Stealthy thieves steal Dh34,000 from Japanese ninja museum

The intruders escaped with a 150-kilogram strongbox full of admission fees

The Iga-ryu Ninja Museum in Japan has been raided, with thieves making off with more than Dh34,000. Unsplash
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They came in the dead of night; no one saw them and nobody knew they were there. Moments later, a Japanese ninja museum was missing a safe full of cash.

Under cover of darkness, thieves vanished with the 150-kilogram strongbox containing around one million yen (Dh34,700), paid as admission fees to the Iga-ryu Ninja Museum in central Japan.

The museum is dedicated to the legend of the ninja – the covert martial arts masters and agents of sabotage who prowled the shadows in feudal times, and were famous for secrecy and stealth.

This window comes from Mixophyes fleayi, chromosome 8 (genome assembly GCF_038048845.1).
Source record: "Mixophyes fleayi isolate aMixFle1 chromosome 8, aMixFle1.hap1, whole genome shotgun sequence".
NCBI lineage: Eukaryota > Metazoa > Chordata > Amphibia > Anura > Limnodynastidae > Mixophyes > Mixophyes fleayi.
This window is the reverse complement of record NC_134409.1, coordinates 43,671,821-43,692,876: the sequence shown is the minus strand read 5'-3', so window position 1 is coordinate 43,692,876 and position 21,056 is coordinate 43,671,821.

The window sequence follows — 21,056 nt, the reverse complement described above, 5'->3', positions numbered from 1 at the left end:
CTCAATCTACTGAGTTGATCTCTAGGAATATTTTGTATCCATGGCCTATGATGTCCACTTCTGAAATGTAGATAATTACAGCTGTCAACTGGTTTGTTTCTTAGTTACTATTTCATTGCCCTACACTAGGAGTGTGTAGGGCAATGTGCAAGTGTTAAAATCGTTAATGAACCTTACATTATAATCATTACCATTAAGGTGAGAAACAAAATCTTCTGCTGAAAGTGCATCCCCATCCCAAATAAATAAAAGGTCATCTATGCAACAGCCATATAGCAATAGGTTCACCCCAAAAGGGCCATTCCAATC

But police called to investigate the crime found that the culprits had been less than subtle – having forced their way into the museum office with a crowbar, Kyodo News agency reported.

The safe, which was stolen in the early hours of Monday, August 17, contained takings from around 1,100 weekend visitors, the Asahi Shimbun daily reported.

The museum, in Iga, features a traditional ninja house and offers interactive experiences, allowing visitors to learn about ninja skills, throw star-shaped weapons, and watch ninja shows.

Iga, which is 350 kilometres southwest of Tokyo, is home to one of the two most famous ninja clans.

The city's Mie University set up the world's first research centre devoted to ninja in 2017, and opened a graduate course a year later.